Las Vegas Sands to Pay a Special Dividend of $2.26B Next Month!

Nov 26, 2012 -

Las Vegas Sands is most notably known for owning and operating The Venetian Resort Hotel Casino (“The Venetian Las Vegas”), a Renaissance Venice-themed resort and The Palazzo Resort Hotel Casino (“The Palazzo”). 

Is it worth it to buy LVS for the special dividend that they will be paying out on December 18th to those on record as of December 10th?

The general rule is that it is not worth it to buy a stock just for one dividend payout. If the only factor affecting the stock price was the company paying out a dividend, then you would expect the stock price to decrease by the dividend amount. In other words, in theory, if a company was worth $20 and it paid out a dividend for $2, then the company is now worth $18 because its cash decreased by $2. But we all know, this is not always the case as we've seen with AGNC, which has gone up in value as dividends have been paid.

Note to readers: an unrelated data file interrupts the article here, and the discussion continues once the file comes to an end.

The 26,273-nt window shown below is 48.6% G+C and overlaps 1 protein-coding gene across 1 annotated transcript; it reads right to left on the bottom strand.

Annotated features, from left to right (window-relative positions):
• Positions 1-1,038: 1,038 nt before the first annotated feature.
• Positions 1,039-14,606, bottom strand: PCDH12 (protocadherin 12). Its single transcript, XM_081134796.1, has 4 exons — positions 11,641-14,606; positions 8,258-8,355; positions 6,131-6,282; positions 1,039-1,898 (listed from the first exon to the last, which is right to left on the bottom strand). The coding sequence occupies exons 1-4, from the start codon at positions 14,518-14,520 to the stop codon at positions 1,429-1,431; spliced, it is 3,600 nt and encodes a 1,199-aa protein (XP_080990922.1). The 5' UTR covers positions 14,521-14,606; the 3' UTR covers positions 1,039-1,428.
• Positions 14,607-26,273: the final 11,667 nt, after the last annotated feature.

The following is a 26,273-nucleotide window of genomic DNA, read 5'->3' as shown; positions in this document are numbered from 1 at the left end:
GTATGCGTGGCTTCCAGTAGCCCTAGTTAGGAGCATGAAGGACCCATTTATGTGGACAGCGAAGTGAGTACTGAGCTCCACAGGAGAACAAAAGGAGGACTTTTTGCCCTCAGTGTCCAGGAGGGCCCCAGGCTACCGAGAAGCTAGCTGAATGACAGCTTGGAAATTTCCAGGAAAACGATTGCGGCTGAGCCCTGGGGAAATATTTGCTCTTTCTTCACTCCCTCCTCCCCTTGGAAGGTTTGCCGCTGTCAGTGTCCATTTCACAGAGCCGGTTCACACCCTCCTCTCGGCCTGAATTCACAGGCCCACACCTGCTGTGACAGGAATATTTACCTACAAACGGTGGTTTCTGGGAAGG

So the question is still whether or not we should buy LVS solely for the dividend. Let us take a look at the chart.

It looks like we've hit resistance at around $44, which happens to also be the 20 day moving average line. In addition, we see declining volume leading up to today. Now if Las Vegas Sands Corp is paying out a dividend of $2.75, we just need to make sure the stock doesn’t fall below $41.28 (today’s closing price of 44.03 less dividend of $2.75). Of course this breakeven point is before taxes and trading commissions. That seems to be a pretty good level of support considering it bounced off of that about a week ago.

Now if you are looking to buy LVS, it is now trading at about $44 per share. This means if you wanted to earn $500 from the dividend (before commissions and tax), you would need to buy 182 shares. This would cost you about $8,000. This is basically an approximately 6.25% return in a little over two weeks should you buy tomorrow. Great return, but you’ll need to make sure the stock doesn’t fall in value such that it wipes out your dividend gains. Alternatively, you could hold on to the stock and wait for it to come back. But there’s no guarantee of that either.

Disclaimer: Article is written for informational purposes. It isn't intended as investment advice.
Disclosure: I have no position in LVS.
 
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